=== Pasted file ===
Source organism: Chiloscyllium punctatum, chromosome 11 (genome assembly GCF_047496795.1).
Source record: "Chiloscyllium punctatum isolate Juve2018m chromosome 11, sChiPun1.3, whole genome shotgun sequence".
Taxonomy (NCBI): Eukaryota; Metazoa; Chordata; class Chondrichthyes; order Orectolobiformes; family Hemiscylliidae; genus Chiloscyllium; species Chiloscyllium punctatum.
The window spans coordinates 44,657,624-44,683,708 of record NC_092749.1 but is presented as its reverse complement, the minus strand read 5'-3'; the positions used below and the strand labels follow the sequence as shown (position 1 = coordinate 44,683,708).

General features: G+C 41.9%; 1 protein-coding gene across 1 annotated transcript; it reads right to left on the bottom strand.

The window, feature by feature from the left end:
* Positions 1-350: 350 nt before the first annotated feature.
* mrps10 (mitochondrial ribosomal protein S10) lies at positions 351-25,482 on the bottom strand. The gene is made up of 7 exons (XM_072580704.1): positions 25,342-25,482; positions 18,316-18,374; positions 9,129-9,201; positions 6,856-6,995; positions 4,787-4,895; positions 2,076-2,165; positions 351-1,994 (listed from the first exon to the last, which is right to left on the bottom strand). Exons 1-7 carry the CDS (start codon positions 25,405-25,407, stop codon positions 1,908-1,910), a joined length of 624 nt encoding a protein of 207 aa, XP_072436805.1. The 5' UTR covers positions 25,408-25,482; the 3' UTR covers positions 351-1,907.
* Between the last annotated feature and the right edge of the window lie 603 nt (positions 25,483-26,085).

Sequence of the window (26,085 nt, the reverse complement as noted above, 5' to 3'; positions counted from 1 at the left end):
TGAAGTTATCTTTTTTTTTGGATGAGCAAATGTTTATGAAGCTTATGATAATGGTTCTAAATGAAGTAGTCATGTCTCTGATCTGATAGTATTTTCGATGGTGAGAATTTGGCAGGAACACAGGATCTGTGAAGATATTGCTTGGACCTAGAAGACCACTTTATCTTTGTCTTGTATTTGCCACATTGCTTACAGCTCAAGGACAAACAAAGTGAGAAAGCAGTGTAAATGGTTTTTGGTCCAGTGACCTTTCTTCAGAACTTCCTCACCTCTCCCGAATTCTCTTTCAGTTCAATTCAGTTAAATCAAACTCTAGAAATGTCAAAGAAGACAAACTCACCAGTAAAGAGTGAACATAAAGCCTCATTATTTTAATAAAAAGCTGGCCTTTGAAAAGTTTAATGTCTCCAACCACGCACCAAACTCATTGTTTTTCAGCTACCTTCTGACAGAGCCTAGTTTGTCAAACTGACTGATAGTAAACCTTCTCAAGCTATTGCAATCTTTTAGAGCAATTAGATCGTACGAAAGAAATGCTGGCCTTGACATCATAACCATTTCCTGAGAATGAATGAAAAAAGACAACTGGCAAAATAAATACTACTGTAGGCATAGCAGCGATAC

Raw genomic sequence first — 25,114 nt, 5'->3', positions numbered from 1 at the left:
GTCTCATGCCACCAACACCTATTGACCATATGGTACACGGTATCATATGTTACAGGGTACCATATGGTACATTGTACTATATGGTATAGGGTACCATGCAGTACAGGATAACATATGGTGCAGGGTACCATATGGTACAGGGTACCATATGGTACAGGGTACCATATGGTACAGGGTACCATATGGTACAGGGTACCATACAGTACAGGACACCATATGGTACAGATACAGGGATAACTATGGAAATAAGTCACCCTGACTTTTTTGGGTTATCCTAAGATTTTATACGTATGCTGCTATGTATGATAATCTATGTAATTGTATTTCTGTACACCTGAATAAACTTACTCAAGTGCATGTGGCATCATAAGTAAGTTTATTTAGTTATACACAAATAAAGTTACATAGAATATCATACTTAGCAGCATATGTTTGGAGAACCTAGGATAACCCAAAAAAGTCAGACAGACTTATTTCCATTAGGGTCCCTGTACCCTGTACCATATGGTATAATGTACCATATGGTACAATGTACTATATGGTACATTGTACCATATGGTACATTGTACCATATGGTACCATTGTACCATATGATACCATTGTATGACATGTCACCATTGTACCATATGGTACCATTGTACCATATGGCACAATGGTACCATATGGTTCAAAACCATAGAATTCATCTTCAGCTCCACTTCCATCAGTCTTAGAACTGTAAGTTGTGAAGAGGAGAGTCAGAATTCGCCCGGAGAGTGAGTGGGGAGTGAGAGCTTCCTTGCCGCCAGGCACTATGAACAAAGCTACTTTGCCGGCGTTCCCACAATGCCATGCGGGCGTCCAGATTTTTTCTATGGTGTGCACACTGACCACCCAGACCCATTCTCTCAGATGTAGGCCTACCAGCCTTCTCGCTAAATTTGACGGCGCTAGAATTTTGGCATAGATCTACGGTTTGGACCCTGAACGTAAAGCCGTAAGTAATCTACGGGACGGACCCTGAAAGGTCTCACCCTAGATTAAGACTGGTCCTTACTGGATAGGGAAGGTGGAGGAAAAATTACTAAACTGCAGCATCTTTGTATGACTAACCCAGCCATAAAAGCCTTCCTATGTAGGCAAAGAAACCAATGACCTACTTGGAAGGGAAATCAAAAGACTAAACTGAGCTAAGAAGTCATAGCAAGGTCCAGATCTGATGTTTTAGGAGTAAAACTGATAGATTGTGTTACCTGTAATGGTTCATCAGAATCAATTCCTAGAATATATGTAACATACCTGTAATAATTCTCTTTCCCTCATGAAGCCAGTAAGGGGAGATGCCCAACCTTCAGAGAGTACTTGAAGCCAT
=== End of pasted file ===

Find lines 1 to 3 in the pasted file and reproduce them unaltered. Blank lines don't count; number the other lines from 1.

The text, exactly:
Source organism: Chiloscyllium punctatum, chromosome 11 (genome assembly GCF_047496795.1).
Source record: "Chiloscyllium punctatum isolate Juve2018m chromosome 11, sChiPun1.3, whole genome shotgun sequence".
Taxonomy (NCBI): Eukaryota; Metazoa; Chordata; class Chondrichthyes; order Orectolobiformes; family Hemiscylliidae; genus Chiloscyllium; species Chiloscyllium punctatum.